The Daily Sport is known for its brazen sexual content, ridiculous stories and sense of mischief.
But its new management has launched a bid to tone down the sleaze and market the red-top to young men more used to splashing their cash on expensive football tickets and £100 nights out.
Editor-in-chief Barry McIlheney, founder of lads’ mag Zoo, as well as Heat and Empire, and consultant editor James Brown, founder of Loaded, were in London last week to show what they claim is a £1m relaunch to advertising agencies – armed with research commissioned by Sport Media Group.
It found that 72 per cent of young men earning less than £25,000 spend an average of £100 on one night out.
McIlheney said his aim was to make the paper pass ‘the Tube test’– whether a man would feel comfortable reading the paper in public ‘or in front of their girlfriend”.
‘From the day I arrived I knew I needed to do something quite radical, because it needed a radical turnaround,’said McIlheney. ‘The perception of the paper was that it was off the radar altogether.”
McIlheney admitted that ‘changing the letters page typeface would not be enough’to turn around the fortunes of a title which sold just over 95,000 in April.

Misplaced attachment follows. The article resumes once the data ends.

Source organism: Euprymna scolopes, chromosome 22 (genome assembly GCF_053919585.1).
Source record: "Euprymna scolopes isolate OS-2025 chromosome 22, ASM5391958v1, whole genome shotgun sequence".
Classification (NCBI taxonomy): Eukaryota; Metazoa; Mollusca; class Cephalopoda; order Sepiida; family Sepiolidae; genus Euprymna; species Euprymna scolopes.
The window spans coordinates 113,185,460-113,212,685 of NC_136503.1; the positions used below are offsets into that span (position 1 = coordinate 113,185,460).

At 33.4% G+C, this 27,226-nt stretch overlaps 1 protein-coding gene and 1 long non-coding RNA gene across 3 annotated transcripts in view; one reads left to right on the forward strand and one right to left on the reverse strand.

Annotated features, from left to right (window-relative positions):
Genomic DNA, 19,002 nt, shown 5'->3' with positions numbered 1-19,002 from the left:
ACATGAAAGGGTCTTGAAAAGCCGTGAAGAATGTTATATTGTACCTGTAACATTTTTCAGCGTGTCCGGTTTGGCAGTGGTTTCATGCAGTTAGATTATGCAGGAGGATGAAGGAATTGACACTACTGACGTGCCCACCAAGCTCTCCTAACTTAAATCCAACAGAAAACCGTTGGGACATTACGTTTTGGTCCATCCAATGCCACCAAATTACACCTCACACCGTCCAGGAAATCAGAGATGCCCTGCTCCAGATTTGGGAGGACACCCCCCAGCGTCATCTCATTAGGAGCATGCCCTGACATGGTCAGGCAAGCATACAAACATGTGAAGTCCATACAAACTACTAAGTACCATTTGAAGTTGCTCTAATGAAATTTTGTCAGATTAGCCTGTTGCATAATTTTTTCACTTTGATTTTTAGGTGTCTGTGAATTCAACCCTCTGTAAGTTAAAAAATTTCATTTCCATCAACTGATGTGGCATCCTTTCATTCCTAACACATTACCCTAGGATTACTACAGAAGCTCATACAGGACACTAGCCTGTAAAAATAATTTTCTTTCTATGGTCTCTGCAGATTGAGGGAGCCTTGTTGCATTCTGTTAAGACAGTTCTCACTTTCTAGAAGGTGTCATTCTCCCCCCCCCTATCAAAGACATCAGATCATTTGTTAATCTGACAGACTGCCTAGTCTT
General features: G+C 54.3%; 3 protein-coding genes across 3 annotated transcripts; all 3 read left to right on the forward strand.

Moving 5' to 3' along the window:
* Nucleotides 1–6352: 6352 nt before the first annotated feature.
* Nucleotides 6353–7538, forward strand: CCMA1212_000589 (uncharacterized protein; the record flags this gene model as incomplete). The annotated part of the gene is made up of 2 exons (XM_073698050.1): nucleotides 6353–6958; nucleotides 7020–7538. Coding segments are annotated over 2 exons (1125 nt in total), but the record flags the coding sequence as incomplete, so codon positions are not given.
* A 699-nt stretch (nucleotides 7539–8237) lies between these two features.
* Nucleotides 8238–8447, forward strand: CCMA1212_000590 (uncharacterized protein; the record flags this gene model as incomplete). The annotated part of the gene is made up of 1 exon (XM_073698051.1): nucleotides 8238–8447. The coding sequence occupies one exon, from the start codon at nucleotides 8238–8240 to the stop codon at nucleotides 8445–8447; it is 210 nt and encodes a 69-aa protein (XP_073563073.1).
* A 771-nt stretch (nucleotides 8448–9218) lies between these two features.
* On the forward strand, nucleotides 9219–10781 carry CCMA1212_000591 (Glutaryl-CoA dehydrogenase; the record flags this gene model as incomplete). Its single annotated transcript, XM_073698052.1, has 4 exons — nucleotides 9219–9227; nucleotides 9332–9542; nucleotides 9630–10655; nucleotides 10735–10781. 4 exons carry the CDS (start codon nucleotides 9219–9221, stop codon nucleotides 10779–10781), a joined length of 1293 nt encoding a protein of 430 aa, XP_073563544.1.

Designer Julian Bovis was drafted in from The Daily Telegraph to give the daily title a fresh, magazine-like feel with a new masthead and more colour. The Sunday Sport will receive similar treatment next and improvements to the website will follow later this year.
The paper’s famously bizarre stories continue on the front page –it reported a claim that that Gordon Brown was gay. Last month a fictional ‘Prezza’s Pie Diaries’shed some satirical light on the former deputy prime minister John Prescott’s self-confessed bulimia.
As James Brown admits, the paper has never been one for hard-hitting investigations. ‘We’ve got a very good bunch of journalists there and it’s fucking funny. That’s what you want, it makes you laugh,’he said. ‘You’ve got to remember that this paper’s most famous scoop was ‘World War II bomber found on moon’. It’s not exactly Private Eye doing Rotten Boroughs, it’s a fun paper.”
Major personnel changes have been made – 20 voluntary redundancies will be made this year. Brown and McIlheney said they are not planning to bring in many more staff to replace those 20 though they may advertise for roles later in the year.